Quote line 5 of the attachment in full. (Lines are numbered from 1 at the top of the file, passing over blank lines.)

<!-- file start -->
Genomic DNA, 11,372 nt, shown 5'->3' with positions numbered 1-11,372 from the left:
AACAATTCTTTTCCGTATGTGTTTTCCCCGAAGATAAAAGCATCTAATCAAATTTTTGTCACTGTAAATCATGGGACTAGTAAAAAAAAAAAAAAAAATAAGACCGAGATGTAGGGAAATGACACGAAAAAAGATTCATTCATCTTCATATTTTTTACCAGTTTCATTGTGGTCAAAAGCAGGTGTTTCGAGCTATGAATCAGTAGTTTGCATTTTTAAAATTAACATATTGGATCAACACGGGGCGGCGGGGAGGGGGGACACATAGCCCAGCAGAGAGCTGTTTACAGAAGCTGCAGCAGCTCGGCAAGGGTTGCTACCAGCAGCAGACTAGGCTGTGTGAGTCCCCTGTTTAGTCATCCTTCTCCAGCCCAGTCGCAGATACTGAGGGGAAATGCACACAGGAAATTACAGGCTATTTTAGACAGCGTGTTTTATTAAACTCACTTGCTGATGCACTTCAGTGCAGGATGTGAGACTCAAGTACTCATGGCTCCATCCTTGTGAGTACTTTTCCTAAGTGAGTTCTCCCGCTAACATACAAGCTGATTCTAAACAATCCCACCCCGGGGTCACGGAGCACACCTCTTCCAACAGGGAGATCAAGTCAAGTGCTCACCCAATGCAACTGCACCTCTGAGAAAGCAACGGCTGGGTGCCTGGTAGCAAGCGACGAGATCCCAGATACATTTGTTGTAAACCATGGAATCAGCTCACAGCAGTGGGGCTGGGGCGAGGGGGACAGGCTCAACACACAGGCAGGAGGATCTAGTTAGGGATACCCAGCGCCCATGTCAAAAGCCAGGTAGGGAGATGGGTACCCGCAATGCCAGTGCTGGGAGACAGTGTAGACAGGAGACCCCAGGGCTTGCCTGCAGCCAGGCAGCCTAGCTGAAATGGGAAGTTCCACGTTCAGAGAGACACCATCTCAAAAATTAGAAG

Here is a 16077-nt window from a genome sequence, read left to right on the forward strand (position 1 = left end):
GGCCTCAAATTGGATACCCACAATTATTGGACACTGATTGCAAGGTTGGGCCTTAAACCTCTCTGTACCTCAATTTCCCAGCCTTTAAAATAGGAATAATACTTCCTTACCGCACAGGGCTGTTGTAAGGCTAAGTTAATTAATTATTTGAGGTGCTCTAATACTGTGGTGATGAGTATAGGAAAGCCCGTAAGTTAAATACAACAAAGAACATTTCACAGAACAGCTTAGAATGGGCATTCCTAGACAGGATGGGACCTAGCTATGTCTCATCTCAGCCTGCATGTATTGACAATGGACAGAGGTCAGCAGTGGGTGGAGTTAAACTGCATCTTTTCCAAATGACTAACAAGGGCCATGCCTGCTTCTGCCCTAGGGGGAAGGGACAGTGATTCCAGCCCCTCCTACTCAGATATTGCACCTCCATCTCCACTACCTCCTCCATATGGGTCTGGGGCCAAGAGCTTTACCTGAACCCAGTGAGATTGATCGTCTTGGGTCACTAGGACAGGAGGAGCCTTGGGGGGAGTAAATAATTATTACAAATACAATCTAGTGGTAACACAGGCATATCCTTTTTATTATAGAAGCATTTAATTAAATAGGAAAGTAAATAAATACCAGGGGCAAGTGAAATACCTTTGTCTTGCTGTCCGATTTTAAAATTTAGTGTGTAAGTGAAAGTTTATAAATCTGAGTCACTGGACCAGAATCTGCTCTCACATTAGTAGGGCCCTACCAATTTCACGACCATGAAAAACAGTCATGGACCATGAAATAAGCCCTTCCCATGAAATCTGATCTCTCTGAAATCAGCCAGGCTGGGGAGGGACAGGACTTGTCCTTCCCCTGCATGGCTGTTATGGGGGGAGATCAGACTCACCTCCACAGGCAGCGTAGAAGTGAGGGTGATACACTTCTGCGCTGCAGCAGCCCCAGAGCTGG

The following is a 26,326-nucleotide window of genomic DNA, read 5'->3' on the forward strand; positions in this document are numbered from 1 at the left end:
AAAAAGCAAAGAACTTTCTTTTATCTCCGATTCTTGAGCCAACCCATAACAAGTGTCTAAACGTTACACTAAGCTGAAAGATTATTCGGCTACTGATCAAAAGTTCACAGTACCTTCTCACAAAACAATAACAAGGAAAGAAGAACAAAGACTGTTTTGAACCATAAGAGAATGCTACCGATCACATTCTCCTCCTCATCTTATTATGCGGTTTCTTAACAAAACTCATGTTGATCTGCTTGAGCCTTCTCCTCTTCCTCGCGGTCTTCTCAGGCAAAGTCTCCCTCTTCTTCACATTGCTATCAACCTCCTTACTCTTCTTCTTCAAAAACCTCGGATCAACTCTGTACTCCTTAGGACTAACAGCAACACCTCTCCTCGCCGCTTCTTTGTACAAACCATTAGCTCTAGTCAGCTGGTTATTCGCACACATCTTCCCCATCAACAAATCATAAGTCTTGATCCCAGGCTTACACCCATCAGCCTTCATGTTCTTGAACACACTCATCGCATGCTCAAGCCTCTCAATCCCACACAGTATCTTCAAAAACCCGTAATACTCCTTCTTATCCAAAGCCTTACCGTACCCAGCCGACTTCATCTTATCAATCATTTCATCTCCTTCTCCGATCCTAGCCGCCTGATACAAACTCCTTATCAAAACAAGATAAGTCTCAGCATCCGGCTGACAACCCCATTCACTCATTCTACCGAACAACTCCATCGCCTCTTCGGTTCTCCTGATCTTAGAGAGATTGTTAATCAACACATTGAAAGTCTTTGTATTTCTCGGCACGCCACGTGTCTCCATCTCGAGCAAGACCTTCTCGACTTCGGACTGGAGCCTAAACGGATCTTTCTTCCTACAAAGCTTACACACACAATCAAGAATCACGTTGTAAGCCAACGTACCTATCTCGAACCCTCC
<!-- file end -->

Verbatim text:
The following is a 26,326-nucleotide window of genomic DNA, read 5'->3' on the forward strand; positions in this document are numbered from 1 at the left end: